We will be able to tell you exactly which paints to use throughout your property.
Health considerations are also very important and that is why it is usually the best option to go for low VOC paint and even anti-mould paint that will help ensure a healthy working environment for both your employees and customers.
It is essential to treat whatever surface you are applying paint to with the correct primer.
This is especially so on new surfaces that have never had a coat of paint applied to them before.
Primers not only serve to provide a good foundation for subsequent coats of paint, but they also help in hiding imperfections on the underlying surface.
The final coats of paint will appear much neater and smoother without blistering and will also last a lot longer being on top of the correct substrate.
This is good economic policy in the long term as it says you money via increasing the time between paint jobs.
Primers can also be used to great effect if you are covering over a darker colour with a lighter one.
Primers can be mixed with the new colour to significantly dampen down the effect of the darker underlying coat.
Preparation is Key
Without proper preparation any paint job is likely to be a disaster either in the short term or eventually in the long term.
This is especially true for external surfaces that are subject to the elements and internal surfaces that are in environments of high humidity, high heat, and subject to chemicals.
One of the most basic facets of good paint preparation is just to get the surfaces clean in the first place, free from dust, grease, peeled paint, mould, rust and moisture.
Some surfaces require extensive pressure washing. If there is water damage, peeling paint, or chipping then the surface needs extensive renovation prior to any paint application.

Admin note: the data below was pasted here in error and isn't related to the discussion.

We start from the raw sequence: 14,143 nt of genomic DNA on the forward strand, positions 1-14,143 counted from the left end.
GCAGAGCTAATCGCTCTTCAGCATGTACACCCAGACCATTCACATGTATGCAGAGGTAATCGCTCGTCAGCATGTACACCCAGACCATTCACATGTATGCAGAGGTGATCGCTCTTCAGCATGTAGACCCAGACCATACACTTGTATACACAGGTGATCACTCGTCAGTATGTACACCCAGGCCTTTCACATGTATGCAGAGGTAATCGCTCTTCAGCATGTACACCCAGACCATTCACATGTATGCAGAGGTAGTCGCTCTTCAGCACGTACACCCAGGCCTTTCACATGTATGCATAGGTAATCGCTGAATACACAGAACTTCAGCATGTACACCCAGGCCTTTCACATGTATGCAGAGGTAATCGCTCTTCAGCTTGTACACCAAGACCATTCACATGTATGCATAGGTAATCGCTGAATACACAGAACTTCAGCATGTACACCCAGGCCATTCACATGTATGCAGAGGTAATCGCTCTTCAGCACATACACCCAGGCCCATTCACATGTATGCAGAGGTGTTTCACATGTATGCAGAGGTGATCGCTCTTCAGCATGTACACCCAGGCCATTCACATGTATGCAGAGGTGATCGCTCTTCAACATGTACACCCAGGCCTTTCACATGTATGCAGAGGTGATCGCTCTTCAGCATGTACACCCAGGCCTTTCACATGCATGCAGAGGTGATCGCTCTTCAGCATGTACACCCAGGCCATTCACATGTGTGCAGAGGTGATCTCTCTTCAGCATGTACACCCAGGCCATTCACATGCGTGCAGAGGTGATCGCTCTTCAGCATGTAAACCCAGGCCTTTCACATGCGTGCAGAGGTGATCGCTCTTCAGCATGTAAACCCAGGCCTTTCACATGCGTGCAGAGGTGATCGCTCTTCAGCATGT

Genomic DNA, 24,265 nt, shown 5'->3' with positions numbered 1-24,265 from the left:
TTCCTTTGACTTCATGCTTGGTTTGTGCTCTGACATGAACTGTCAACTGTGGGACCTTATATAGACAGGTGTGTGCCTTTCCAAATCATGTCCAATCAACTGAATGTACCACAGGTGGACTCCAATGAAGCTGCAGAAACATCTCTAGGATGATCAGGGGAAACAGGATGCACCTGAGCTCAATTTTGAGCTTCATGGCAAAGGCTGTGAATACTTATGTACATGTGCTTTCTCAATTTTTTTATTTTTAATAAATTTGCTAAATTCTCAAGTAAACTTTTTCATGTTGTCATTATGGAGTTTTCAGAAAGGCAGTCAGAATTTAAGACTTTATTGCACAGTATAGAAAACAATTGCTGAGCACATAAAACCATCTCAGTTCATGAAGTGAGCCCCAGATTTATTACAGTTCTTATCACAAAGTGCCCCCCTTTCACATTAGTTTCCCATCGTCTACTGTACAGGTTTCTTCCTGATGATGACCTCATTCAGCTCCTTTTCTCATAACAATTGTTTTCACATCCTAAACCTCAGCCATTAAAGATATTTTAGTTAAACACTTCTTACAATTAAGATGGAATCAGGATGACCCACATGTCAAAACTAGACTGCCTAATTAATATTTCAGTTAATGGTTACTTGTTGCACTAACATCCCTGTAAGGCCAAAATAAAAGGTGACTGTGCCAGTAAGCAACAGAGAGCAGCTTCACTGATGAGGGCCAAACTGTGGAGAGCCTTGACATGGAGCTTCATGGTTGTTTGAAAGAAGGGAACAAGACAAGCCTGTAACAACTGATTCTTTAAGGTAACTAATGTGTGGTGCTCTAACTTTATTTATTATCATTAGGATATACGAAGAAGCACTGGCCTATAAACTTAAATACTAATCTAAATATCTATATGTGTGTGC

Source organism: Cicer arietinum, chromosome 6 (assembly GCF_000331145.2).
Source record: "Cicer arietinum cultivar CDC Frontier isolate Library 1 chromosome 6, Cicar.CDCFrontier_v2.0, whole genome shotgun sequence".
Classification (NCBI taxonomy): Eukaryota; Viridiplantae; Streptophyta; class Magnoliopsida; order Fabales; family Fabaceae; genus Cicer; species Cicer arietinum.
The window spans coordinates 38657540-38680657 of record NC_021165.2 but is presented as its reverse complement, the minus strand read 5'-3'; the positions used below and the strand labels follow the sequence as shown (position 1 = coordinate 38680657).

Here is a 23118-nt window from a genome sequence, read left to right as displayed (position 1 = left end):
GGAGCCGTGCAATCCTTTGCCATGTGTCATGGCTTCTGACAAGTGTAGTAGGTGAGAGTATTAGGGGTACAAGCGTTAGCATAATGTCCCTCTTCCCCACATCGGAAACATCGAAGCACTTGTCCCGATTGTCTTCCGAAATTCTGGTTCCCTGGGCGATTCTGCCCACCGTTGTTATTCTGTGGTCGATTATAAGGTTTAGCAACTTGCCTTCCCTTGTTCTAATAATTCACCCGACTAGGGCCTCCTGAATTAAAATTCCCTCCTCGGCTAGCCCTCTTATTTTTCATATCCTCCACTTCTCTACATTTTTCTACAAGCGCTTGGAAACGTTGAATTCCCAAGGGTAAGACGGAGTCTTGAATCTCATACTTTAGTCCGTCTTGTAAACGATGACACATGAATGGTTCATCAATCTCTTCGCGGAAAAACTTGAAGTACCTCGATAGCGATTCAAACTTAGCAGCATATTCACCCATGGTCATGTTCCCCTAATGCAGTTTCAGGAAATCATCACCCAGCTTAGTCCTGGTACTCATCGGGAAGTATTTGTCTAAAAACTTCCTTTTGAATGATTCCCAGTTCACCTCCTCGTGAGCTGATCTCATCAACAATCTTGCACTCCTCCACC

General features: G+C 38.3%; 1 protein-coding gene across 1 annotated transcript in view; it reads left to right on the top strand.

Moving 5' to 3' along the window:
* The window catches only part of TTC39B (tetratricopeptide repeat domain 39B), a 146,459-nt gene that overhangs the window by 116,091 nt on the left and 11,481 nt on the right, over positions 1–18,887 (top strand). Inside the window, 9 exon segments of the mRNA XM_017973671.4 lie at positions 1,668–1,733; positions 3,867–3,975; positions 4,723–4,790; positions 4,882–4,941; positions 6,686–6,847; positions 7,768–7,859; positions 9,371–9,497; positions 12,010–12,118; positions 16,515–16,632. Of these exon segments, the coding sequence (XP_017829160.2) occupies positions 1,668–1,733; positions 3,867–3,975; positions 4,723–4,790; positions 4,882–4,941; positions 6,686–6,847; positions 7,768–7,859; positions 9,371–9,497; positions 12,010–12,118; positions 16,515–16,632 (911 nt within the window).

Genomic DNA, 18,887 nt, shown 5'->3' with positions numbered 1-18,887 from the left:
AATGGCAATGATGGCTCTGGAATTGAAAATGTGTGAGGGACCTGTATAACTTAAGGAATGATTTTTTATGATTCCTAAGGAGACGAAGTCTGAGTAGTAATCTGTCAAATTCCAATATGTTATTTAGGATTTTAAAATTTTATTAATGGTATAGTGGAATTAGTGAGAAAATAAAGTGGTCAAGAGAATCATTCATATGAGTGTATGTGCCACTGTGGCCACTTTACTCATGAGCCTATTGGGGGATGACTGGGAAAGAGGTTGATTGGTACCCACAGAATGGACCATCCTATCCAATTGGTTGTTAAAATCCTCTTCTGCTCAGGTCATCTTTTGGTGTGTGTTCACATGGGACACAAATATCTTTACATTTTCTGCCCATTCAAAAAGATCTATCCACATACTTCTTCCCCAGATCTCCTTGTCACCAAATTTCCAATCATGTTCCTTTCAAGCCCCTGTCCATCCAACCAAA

We can do all types of repairs inside and outside your property, these can include re-texturing ceilings, repair or replacement of plasterboard walls, repairing cracks and nail holes.
We will do whatever it takes to get the perfect surface ready for the perfect paints.
We provide professional cleaning services once the contract is completed, leaving your property in a better state than it was before we found it!
We also ensure thorough protection of any office equipment, furniture, carpets and machinery throughout any contract.
When is the Best Time to Paint External Walls?
We will not attempt to undertake a painting contract if the conditions are not suitable.
Depending on local climatic conditions, certain paints can only be applied during a certain temperature range.
Good weather forecasting will help us determine if an external paint job can be undertaken or whether it will have to be broken down into stages.
External painting cannot be undertaken in most circumstances if it is raining, or in the case of needing to use scaffold or cherry pickers, in high winds.
Ultimately, any painting contract must be client centred. You want a minimal level of disruption to your day-to-day business.
We will discuss with you the necessary steps to create the minimum of inconvenience to your employees and customers.
This is why our night painting services so popular. We can also combine flexible scheduling for out of hours or weekends and complete the contract in stages this way.
A bad workman blames his tools but a professional decorator always ensures he has the best equipment at his disposal. The following are what you should see alongside a competant tradesman.
Containers: for paintbrushes, use metal or plastic buckets; for rollers, plastic trays.
Roller cage: can hold a variety of sleeves.
Extension pole: for pads and rollers, when painting high areas such as ceilings.
Radiator roller: small roller on a long handle for reaching into the awkward space behind radiators.